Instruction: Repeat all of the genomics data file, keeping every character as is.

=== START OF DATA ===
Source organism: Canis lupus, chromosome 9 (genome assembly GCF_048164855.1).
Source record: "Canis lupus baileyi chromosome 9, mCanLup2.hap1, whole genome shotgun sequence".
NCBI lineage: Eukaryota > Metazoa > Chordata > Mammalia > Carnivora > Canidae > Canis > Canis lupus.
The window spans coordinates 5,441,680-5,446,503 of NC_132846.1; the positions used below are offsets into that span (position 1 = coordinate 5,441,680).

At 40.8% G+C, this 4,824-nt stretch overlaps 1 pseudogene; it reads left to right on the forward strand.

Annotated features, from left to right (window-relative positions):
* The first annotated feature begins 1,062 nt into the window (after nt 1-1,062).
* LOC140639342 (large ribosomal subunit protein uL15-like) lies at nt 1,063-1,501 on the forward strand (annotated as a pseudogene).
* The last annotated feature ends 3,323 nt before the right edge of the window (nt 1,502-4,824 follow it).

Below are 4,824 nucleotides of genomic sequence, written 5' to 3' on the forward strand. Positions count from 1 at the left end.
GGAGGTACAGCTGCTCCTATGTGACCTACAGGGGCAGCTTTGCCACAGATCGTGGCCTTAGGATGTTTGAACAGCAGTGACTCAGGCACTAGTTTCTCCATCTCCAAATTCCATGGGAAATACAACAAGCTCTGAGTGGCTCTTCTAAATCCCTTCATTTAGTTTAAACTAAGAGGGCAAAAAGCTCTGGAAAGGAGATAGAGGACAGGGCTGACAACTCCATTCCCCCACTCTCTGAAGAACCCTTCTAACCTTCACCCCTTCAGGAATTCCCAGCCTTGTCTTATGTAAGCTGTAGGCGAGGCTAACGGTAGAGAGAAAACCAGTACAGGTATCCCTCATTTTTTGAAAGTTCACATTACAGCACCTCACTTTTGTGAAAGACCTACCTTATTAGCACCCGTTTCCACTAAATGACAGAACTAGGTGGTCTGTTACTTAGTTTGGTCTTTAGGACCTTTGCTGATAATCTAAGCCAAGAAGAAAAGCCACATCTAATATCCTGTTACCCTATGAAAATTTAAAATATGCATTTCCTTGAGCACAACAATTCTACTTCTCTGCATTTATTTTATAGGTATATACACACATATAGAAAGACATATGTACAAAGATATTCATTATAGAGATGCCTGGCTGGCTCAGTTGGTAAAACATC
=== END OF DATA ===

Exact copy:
Source organism: Canis lupus, chromosome 9 (genome assembly GCF_048164855.1).
Source record: "Canis lupus baileyi chromosome 9, mCanLup2.hap1, whole genome shotgun sequence".
NCBI lineage: Eukaryota > Metazoa > Chordata > Mammalia > Carnivora > Canidae > Canis > Canis lupus.
The window spans coordinates 5,441,680-5,446,503 of NC_132846.1; the positions used below are offsets into that span (position 1 = coordinate 5,441,680).

At 40.8% G+C, this 4,824-nt stretch overlaps 1 pseudogene; it reads left to right on the forward strand.

Annotated features, from left to right (window-relative positions):
* The first annotated feature begins 1,062 nt into the window (after nt 1-1,062).
* LOC140639342 (large ribosomal subunit protein uL15-like) lies at nt 1,063-1,501 on the forward strand (annotated as a pseudogene).
* The last annotated feature ends 3,323 nt before the right edge of the window (nt 1,502-4,824 follow it).

Below are 4,824 nucleotides of genomic sequence, written 5' to 3' on the forward strand. Positions count from 1 at the left end.
GGAGGTACAGCTGCTCCTATGTGACCTACAGGGGCAGCTTTGCCACAGATCGTGGCCTTAGGATGTTTGAACAGCAGTGACTCAGGCACTAGTTTCTCCATCTCCAAATTCCATGGGAAATACAACAAGCTCTGAGTGGCTCTTCTAAATCCCTTCATTTAGTTTAAACTAAGAGGGCAAAAAGCTCTGGAAAGGAGATAGAGGACAGGGCTGACAACTCCATTCCCCCACTCTCTGAAGAACCCTTCTAACCTTCACCCCTTCAGGAATTCCCAGCCTTGTCTTATGTAAGCTGTAGGCGAGGCTAACGGTAGAGAGAAAACCAGTACAGGTATCCCTCATTTTTTGAAAGTTCACATTACAGCACCTCACTTTTGTGAAAGACCTACCTTATTAGCACCCGTTTCCACTAAATGACAGAACTAGGTGGTCTGTTACTTAGTTTGGTCTTTAGGACCTTTGCTGATAATCTAAGCCAAGAAGAAAAGCCACATCTAATATCCTGTTACCCTATGAAAATTTAAAATATGCATTTCCTTGAGCACAACAATTCTACTTCTCTGCATTTATTTTATAGGTATATACACACATATAGAAAGACATATGTACAAAGATATTCATTATAGAGATGCCTGGCTGGCTCAGTTGGTAAAACATC